Experts are predicting above-average activity this hurricane season, as Gulf Coast residents and University officials prepare for the possibility of a storm.
The Tropical Meteorology Project at Colorado State University predicted 18 named storms, of which nine are predicted to become hurricanes with four “major” storms reaching Category 3 or higher intensity.
This is higher than the National Hurricane Center’s projections, which include 12 named storms, six hurricanes and three major hurricanes.
The Tropical Meteorology Project also gives a 47 percent chance of at least one major hurricane hitting the Gulf Coast. The average for the last century is 30 percent, according to its website.
Barry Keim, University geography and anthropology professor and state climatologist, said there are two majorindicators experts use to predict how busy a hurricane season will be: sea surface temperatures and El Niño-Southern Oscillation.
“Sea surface temperatures run through a cycle called the Atlantic Multidecadal Oscillation, or AMO, for 70 years,” Keim said.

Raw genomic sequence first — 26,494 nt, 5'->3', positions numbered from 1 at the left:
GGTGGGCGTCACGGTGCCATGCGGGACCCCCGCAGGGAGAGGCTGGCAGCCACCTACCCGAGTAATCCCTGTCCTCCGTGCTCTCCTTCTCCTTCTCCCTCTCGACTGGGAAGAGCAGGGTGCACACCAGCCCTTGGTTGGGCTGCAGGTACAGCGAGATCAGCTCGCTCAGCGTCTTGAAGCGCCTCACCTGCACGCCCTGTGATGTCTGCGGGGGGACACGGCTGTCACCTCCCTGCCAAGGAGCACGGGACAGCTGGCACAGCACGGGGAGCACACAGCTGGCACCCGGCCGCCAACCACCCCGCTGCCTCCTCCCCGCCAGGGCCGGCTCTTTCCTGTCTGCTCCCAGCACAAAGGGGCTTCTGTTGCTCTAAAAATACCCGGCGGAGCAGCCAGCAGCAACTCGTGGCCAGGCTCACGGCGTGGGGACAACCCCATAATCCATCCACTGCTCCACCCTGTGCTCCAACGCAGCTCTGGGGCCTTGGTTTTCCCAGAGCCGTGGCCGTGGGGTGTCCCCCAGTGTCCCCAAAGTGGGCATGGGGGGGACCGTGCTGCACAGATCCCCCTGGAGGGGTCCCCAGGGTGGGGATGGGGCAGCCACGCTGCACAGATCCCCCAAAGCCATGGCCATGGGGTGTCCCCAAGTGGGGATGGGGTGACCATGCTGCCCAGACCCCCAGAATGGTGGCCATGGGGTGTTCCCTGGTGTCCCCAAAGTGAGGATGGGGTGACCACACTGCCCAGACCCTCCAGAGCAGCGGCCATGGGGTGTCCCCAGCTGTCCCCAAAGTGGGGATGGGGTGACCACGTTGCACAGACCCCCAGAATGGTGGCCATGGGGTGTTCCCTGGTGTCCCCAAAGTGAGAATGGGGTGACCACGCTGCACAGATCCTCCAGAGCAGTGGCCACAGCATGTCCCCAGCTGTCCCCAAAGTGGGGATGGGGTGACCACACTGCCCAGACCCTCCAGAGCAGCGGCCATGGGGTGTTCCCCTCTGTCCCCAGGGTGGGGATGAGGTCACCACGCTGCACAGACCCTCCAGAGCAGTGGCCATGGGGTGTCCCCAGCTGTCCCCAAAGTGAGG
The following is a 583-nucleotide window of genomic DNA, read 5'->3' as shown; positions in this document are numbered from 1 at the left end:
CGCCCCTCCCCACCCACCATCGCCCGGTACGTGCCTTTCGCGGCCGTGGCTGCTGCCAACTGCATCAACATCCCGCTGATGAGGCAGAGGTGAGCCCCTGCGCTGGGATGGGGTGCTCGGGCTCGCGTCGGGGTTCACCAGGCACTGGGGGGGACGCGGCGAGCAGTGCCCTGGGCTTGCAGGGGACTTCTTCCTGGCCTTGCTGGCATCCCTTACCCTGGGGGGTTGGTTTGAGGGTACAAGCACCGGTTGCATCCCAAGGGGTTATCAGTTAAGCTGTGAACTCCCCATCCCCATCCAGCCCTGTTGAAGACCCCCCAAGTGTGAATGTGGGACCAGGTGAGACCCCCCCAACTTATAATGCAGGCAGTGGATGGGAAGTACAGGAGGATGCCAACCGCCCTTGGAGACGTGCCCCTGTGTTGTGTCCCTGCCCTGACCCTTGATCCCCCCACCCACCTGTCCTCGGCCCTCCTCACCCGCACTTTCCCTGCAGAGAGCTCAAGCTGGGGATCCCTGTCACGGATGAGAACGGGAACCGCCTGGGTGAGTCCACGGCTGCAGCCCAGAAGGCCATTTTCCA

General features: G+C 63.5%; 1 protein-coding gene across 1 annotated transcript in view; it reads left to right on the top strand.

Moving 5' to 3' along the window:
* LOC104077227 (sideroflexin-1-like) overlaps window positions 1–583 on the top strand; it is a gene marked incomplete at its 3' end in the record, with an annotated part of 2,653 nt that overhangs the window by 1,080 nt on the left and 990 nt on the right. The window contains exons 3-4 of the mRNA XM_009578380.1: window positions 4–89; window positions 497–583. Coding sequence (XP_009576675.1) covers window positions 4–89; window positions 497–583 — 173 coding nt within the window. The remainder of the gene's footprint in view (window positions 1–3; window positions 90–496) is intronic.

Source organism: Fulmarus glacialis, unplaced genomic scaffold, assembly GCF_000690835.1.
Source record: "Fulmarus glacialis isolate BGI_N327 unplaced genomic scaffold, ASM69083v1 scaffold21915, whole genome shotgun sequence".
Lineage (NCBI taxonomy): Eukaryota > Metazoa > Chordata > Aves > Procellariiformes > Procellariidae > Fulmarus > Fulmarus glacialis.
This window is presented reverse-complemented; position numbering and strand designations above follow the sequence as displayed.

Every 30 to 40 years, temperatures change from cool to warm.
“Since 1995, we’ve been in a warm period, and as a result, most years have had hyperactive seasons or seasons above the long-term average,” Keim said.
The second indicator, El Niño-Southern Oscillation, determines how easily hurricanes can form. If an El Niño takes place, upper-air circulation in the Atlantic is disrupted, making hurricane formation difficult. However, La Niña does the opposite — creating highly favorable conditions for hurricanes to form.
When a storm threatens campus, the University’s Emergency Operations Center is activated. Three teams work 24 hours a day, 7 days a week, consistently communicating with news sources and weather authorities until the storm passes.
But sometimes, the safest thing to do is to close the University, said Chair of the EOC Core Committee D’Ann Morris.
“The campus has an opportunity to determine, based on the guidance of the EOC to the chancellor or president, whether or not the institution will close,” Morris said.
Her best advice is to listen to EOC warnings, as emergency personnel may not have clearance to leave during extreme weather conditions.
While the predictions may be alarming to some students, some aren’t surprised at the increased activity.
“That’s pretty scary,” said kinesiology junior Madeline Taylor. “But I guess being down South, we kind of have to expect that.”
But even small storms can bring up bad memories.
“I remember Katrina was my first hurricane,” said kinesiology junior Kristina Hickey. “I say we have to be prepared. We were not prepared for that hurricane.”